3. It is applicable to any type of coalbed without restriction
on especial diffusion constant values.
4. Existent equations are particular cases of the generalized
equation evaluated under certain restrictions.
5. Its reorganization is analogous to the popular straightline method for conventional reservoirs.
6. It is adaptable to include the effects of different
production mechanisms such as water influx and gas injection.
7. It is an improved approach to study, understand and
analyze of gas non-conventional reservoirs, and it is an
innovative way to teach reservoir engineering.
In the work presented herein, it was found that gas
resorption and diffision evidently affect the efficacy of the

Acknowledgments

We thank Universidad Industrial de Santander for permission


to present this work, and Instituto Colombian del Petr61eo
(ICP-ECOPETROL) for the information and encouragement
to develop it. We also thank J.P. Seidle for his helpful
comments.
References

1. Schilthuis, R.J.: Active Oil and Reservoir Energy, Trans.,


AIME, 148(1936)33-52.

625

G. PENUELA, A. ORDONEZ,

SPE 49225

A. BEJARANO

-.
2. Walsh,

M,p,:

*A Gen~rali~ed

Approach

to Reservoir

Material

VoIume offree gas phase in

Vp=

BalanceCalculations,J Can.Pet. Tech. (Jan. 1995).


3. King, G.R.: Material Balance Techniques for Coal Seam and
Devonian

Shale Gas Reservoirs

With Limited

+ (Volume of water phase)

the secondary porosity system )

Water Influx,
Vp= [G2 B.]+ 5.61 5((W) - Wp)Bw+ We)+ VPS.(l + C.(P, - P))

SPEM (Feb. 1993) 67-72.


4. MetcaIfe, R.S. et al.: Review of Research Efforts in Coalbed
Methane Recovery, paper sPE 2~025 presented at the 199 I
SPE Asia - Pacific Conference, Perth, Western Australi~ Nov.
4-7.
J.E., Koenig, R. A., and Schraufnagel, R. A.:
5. McElhiney,
Evaluation of Coaibed-Methane
Reserves Involves Different
Techniques, Oil & Gus J. (Oct. 30, 1989)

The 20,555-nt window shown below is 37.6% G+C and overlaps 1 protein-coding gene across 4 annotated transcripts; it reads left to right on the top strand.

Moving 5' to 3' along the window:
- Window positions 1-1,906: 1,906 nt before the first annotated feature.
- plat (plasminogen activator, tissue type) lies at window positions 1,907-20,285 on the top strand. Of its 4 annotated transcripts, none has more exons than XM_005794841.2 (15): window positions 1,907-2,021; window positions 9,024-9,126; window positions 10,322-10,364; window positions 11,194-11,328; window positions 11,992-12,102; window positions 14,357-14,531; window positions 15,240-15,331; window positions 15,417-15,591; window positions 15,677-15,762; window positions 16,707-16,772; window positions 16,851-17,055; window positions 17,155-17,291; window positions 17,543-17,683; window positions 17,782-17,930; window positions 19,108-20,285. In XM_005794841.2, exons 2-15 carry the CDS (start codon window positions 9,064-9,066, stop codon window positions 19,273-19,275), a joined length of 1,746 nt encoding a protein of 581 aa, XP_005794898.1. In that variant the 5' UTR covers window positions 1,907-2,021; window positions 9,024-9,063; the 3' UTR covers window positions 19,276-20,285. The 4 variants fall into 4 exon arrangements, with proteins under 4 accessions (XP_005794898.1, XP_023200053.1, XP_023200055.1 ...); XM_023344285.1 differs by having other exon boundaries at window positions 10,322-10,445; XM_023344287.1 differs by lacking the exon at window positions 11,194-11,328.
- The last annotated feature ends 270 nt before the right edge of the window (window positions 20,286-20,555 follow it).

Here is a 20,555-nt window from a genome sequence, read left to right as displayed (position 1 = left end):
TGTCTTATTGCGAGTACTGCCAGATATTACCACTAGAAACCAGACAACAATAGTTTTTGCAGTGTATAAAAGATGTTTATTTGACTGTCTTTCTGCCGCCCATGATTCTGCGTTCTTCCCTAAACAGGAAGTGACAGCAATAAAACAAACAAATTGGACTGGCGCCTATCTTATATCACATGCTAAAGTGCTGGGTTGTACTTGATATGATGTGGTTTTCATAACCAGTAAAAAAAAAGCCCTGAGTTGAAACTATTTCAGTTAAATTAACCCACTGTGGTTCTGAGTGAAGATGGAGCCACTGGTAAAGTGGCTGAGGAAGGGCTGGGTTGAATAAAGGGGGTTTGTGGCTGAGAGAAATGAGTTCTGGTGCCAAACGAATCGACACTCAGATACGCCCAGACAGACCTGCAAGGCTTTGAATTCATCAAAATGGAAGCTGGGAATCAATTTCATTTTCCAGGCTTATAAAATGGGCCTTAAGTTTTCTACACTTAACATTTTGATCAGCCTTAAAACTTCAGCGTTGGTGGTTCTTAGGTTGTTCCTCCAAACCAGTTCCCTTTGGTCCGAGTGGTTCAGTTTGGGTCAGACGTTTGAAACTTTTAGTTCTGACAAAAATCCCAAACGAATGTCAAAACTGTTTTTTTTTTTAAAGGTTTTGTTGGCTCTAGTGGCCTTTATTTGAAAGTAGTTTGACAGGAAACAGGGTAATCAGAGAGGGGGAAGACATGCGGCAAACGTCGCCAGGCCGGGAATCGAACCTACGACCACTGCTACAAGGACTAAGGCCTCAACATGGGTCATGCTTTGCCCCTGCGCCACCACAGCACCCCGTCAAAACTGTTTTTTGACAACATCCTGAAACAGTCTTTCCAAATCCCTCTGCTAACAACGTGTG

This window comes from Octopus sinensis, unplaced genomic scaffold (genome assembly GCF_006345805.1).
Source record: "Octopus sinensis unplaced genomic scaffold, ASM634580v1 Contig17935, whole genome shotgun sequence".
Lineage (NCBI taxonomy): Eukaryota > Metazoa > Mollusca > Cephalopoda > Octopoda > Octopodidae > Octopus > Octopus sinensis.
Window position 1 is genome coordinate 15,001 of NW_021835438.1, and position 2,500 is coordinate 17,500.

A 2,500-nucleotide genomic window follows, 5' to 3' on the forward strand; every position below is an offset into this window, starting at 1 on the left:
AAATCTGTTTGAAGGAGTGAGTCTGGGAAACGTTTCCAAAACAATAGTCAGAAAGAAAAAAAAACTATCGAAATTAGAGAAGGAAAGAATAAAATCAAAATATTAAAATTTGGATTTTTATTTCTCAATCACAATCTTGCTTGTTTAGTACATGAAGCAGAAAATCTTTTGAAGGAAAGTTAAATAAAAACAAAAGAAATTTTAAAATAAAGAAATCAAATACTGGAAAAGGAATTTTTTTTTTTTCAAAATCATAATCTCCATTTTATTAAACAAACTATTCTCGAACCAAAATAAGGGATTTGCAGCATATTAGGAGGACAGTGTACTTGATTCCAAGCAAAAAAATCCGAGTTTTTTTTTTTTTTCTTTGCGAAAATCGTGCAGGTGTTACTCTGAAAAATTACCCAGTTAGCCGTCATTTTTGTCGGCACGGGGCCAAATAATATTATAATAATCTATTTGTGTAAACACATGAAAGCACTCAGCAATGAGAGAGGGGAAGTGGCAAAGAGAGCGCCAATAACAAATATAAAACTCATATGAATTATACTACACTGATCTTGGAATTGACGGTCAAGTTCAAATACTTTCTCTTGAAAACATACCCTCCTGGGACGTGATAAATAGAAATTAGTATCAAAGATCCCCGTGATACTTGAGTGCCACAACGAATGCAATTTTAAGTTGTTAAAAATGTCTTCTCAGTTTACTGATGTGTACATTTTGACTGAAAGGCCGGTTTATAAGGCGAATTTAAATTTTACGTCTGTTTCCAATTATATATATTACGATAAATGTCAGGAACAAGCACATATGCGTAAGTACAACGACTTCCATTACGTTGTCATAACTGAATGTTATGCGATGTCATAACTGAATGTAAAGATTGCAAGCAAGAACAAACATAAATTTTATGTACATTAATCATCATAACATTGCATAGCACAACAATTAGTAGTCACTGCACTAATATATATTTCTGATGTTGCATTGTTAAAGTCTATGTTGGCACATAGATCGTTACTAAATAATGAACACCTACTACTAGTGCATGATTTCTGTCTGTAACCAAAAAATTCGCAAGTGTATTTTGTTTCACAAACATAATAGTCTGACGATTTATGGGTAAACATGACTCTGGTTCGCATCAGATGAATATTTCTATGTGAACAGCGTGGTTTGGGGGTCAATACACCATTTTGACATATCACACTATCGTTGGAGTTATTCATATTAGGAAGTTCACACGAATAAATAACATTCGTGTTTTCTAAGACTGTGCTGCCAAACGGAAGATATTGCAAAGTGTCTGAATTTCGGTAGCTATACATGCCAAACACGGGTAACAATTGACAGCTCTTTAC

6. Kohler, T.E. and Ertekin, T.: Modeling of Undersaturated Coal
Seam Gas Reservoir. paper SPE 29578 presented at the 1995
SPE Rocky Mountain RegionalLow-permeability
Reservoirs
Symposium, Denver, March 20-22.
7, Ordofiez, A. and Peftuela, G.: Desarrollo y Linealizaci6n de
una Ecuaci6n de Balance de Materials
Generalizada
para
Yacimientos de Gas Asociado al Carbon, proyecto de Grade,
Escuela de Ingenieria de Petr61eos, Universidad Industrial de
Santander, Bucaramanga, SS., ColombiA 1996.
8. Havlen& D. and Odeh, AS.: The Material Balance as an
Equation of a Straight Line: JPT (Aug. 1963) 896-900; Trans.,
AlME, 228.
R.: The New
!3, Walsh, M. P., Ansah, J., and Raghavan,
GeneTaIized Material Balance as an Equation of a Straight Line:
Part 1. - Applications
to Undersaturated
and Volumetric
Reservoirs. paper SPE 27684 presented at the 1994 SPE
Permian Basin Oil and Gas Recovery Conference, Midland,
March 16-i8.
10. Walsh, M:P., Ansah, J., and Raghavan, R.: The New
Generalized-Material Balance as an Equation of a Straight Line:
Part 2. - Applications
to Saturated and Non-volumetric
Reservoirs, paper SPE 27728 presented at the 1994 SPE
Permian Basin Oil and Gas Recovery Conference, MidIand,
March 16-18.
11. King, G. R., Ertekin, T,, and Schwerer, F. C.: Numerical
Simulation
of the Transient
Behavior
of Coal Seam
Degasification Wells, SPEFE (April 1986) 165-83: Trans.,
AIME,281.
12. King, G,R, and Ertekin, T.: State-of-the-Art Modeling for
Unconventional Gas Recovery, .SPEFE (March 1991) 63~71.
13. Ikoku, C.U: hatural Gas Reservoir Engineering, John Wiley &
Sons Inc., New York City (1984) 6.
14. Almisned, O.A. and Thrasher, R. L.: Simulation of Coalbed
Methane Enhanced Recovery Using Gas Potential and a New
Saturation Equation, paper 9560 lNTERGAS95, May 15-19.

-1

Variation of the water

Variation of the initial

volume by injection,
production

water volume by

and influx

pressure variation

................................................................ . . . .....(A-1]

A material balance on the gas component m the fracture


system (see Fig. A-2) demands
gz

Bx = G2tBg+

G2

GYBgY+

G~Bg

GpBg ......(A-2)

Initial gas in secondary-porosity volume is given by


~,

Vb,

$/

(1 S,,,) .......................................--.(A-3)
Bg,

The net variation of gas in the primary-porosity system3


(Cd) is

~~ =

V6*DUf(fi;t H;)e-u)d~)d~ ................(A-4)


o

Litefature14shows the following porosity equation

~G1-c*(Pi-P)+Cm
$,

(~)pi(l-;)...A-

For the sake of simplicity and brevity, Cm R O can be


assumed. Then Eq. A-5 becomes
=1-c$(~i-~)

.............................................(A-6)

+,

which is traditionally used in material balance.

Appendix -- Derivation of GMB-E for CSG reservoim.